Home | BUILDING BRITAIN | Construction activity in Ireland accelerated at faster pace in April
Construction activity in Ireland accelerated at faster pace in April
Construction activity in Ireland accelerated at faster pace in April

Construction activity in Ireland accelerated at faster pace in April

Construction activity in Ireland accelerated at a faster pace in April than was recorded in March.

According to the Ulster Bank Construction Purchasing Managers’ Index (PMI), the rate of expansion was at a three-month high, reflecting faster growth in input purchasing, new orders and employment.

In March, the PMI was recorded at 57.5 – which is itself much higher than the no-change figure of 50.0.

This increased even further in April though; the PMI of 60.7 signals a sharp expansion in construction activity in the Irish construction sector.

April’s construction output rose at its second fastest rate since May 2017, with an increase in new projects attributed to a key reason for this increase.

Simon Barry, Chief Economist Republic of Ireland at Ulster Bank, said construction improvement was “broadly-based.”

He said: “The latest results of the Ulster Bank Construction PMI survey show that Irish construction firms experienced strong, and faster rates of expansion in April.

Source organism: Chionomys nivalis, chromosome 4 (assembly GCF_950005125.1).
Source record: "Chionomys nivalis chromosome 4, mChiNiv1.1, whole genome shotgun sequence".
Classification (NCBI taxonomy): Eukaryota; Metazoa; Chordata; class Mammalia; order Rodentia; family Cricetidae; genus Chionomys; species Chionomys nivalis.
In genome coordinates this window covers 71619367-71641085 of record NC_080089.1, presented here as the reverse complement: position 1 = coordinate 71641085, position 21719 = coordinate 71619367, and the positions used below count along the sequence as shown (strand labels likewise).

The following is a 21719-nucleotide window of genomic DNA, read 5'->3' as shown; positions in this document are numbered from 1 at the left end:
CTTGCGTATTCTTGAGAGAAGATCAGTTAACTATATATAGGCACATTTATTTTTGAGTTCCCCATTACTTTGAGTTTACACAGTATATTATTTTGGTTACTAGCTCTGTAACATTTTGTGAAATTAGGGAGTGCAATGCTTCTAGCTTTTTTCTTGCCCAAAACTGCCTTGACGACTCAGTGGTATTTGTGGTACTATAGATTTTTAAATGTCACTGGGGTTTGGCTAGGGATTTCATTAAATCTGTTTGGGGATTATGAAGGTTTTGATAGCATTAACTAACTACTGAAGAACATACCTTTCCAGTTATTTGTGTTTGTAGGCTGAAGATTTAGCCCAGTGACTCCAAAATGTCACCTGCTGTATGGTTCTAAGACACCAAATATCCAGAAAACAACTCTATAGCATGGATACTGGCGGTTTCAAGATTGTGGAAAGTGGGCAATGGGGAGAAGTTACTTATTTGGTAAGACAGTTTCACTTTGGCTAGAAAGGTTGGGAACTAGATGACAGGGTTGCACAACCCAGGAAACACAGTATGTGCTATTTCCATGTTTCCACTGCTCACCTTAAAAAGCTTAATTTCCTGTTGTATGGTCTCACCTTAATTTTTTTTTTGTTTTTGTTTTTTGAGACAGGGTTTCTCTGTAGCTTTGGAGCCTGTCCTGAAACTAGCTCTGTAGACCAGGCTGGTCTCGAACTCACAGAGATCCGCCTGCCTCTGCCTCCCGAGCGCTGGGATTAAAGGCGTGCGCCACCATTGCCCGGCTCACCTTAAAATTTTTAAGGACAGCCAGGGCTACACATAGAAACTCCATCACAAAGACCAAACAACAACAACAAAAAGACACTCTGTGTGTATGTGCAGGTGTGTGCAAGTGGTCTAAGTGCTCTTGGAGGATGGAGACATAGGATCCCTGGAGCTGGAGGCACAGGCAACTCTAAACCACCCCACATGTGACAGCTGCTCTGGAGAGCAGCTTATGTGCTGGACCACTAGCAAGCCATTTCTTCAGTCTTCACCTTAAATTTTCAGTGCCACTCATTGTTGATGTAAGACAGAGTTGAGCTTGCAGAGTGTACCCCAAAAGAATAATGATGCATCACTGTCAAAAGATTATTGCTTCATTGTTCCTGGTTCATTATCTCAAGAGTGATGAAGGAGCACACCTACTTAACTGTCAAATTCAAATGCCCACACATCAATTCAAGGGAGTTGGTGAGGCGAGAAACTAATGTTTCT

“Following a weather-related slowdown in March, the headline PMI picked back up to a very elevated reading of 60.7 in April, in the process reaching a three-month high.

“There was a very sharp acceleration in commercial activity which took the commercial PMI to its highest level since last May, in the process leaving commercial as the strongest performing activity category last month.

“But the improvement was broadly-based, with the pace of growth in housing also picking up to an 11-month high, while civil engineering recorded a fifth consecutive month of expansion, albeit at a somewhat slower pace in April.”

As Mr Berry pointed out, commercial is the best performing of the three sub-sectors; up from 58.0 in March to 63.1 in April. Housing follows closely behind, at 62.0 – itself up decisively from 60.3.

Civil engineering experience and ease of growth but output is still expanding.

Looking to the future, optimism in the sector remains robust, despite being lower than March.

Check Also

Communities in Scotland to improve railways through Local Rail Development Fund

Communities in Scotland to improve railways through Local Rail Development Fund

Communities in Scotland are to receive a cash injection from the Local Rail Development Fund, …